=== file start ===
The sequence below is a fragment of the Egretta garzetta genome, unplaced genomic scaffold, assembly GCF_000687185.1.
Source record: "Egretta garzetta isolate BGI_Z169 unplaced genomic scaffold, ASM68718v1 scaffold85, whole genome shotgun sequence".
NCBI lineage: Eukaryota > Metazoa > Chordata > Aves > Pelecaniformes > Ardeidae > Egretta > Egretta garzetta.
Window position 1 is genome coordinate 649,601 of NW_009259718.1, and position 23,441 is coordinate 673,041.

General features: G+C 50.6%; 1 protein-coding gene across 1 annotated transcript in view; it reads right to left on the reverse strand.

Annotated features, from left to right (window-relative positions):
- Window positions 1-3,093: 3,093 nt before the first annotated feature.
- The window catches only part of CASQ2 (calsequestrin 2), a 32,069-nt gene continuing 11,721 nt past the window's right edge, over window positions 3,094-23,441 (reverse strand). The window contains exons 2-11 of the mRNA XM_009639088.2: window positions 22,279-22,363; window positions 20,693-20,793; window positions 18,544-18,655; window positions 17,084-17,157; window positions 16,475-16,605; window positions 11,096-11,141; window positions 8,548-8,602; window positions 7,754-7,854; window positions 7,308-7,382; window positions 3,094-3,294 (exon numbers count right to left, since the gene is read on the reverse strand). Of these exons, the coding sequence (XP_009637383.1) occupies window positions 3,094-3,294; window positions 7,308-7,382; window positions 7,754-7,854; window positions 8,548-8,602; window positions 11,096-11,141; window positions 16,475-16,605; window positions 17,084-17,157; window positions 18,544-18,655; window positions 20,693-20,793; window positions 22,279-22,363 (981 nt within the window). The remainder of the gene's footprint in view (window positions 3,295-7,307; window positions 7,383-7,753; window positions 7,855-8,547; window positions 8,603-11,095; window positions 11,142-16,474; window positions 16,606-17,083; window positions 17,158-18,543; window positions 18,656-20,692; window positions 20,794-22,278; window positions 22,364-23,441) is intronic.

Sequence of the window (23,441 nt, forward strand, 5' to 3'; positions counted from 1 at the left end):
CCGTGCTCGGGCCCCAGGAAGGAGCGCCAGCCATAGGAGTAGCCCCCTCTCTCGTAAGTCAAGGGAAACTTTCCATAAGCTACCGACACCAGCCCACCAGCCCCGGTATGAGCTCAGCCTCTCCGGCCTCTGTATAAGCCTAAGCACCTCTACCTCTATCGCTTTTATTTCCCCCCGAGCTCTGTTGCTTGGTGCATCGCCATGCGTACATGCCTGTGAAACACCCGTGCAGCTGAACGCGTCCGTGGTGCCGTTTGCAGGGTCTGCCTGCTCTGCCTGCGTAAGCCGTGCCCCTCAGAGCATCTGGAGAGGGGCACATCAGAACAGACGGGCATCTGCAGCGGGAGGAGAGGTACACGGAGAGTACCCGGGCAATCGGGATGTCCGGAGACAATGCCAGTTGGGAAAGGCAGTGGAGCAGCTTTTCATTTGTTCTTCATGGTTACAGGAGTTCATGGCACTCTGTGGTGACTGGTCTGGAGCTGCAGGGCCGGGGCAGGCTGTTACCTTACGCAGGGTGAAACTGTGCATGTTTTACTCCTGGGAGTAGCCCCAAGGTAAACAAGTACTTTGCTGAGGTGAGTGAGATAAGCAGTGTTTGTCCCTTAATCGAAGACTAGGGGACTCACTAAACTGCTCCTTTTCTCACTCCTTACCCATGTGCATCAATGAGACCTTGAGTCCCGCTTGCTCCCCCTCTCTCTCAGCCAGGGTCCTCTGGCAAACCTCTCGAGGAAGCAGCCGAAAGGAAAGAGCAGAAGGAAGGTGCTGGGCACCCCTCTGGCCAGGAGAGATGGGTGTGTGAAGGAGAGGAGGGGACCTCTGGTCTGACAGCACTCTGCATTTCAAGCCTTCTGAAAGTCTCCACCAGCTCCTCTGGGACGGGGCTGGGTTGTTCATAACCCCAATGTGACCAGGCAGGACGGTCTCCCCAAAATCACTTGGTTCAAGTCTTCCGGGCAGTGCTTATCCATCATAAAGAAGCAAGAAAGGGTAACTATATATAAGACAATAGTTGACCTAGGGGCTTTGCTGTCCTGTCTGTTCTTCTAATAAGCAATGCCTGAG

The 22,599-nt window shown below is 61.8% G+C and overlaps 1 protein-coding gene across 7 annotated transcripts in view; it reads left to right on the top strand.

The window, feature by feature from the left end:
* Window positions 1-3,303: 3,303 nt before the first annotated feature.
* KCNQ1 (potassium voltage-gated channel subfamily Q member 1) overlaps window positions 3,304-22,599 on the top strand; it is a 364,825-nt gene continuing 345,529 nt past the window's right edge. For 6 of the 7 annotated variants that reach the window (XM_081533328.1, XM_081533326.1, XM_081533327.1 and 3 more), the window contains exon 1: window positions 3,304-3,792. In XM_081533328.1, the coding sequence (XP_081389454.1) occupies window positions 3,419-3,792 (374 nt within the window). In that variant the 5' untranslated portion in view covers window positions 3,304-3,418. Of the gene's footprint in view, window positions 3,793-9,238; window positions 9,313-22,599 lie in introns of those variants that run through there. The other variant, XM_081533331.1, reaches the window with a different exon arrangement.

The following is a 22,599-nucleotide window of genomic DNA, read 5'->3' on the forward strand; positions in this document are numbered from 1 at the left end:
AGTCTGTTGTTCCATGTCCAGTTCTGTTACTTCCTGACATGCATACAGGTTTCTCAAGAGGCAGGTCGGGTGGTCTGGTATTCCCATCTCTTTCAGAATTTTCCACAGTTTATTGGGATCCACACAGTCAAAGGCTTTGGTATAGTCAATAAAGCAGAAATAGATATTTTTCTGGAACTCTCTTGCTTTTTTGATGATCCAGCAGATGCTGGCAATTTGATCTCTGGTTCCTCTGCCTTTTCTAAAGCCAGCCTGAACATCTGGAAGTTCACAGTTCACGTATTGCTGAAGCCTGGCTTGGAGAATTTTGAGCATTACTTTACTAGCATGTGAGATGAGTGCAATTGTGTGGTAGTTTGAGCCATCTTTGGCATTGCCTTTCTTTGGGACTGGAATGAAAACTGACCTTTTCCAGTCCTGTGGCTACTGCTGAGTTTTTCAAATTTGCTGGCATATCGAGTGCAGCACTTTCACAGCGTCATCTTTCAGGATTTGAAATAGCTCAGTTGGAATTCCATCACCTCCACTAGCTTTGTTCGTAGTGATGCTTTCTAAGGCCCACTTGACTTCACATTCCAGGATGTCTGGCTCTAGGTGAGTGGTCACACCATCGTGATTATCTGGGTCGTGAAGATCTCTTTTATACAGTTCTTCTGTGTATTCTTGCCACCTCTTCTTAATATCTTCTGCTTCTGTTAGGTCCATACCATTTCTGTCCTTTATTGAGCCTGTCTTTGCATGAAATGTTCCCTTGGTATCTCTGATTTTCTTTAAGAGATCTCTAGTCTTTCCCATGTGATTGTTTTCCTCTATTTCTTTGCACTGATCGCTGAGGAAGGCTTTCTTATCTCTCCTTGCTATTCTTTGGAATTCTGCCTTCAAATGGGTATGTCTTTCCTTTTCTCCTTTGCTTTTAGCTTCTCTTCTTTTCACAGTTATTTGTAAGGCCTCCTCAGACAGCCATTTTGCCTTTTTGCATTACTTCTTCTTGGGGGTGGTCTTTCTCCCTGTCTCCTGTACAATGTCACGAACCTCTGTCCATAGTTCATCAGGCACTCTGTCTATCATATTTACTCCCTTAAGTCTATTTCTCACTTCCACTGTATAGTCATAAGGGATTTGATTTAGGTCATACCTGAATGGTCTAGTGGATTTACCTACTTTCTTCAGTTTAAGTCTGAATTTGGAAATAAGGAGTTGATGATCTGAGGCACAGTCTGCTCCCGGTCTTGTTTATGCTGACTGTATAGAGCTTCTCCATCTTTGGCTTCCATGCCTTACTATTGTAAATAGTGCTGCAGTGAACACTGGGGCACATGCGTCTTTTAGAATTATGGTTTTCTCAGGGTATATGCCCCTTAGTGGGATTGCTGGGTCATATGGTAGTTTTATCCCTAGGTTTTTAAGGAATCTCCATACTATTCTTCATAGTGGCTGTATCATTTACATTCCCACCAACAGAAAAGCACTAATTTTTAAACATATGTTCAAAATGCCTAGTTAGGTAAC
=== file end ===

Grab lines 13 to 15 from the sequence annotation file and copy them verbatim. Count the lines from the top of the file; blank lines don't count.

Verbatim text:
* Window positions 1-3,303: 3,303 nt before the first annotated feature.
* KCNQ1 (potassium voltage-gated channel subfamily Q member 1) overlaps window positions 3,304-22,599 on the top strand; it is a 364,825-nt gene continuing 345,529 nt past the window's right edge. For 6 of the 7 annotated variants that reach the window (XM_081533328.1, XM_081533326.1, XM_081533327.1 and 3 more), the window contains exon 1: window positions 3,304-3,792. In XM_081533328.1, the coding sequence (XP_081389454.1) occupies window positions 3,419-3,792 (374 nt within the window). In that variant the 5' untranslated portion in view covers window positions 3,304-3,418. Of the gene's footprint in view, window positions 3,793-9,238; window positions 9,313-22,599 lie in introns of those variants that run through there. The other variant, XM_081533331.1, reaches the window with a different exon arrangement.

The following is a 22,599-nucleotide window of genomic DNA, read 5'->3' on the forward strand; positions in this document are numbered from 1 at the left end: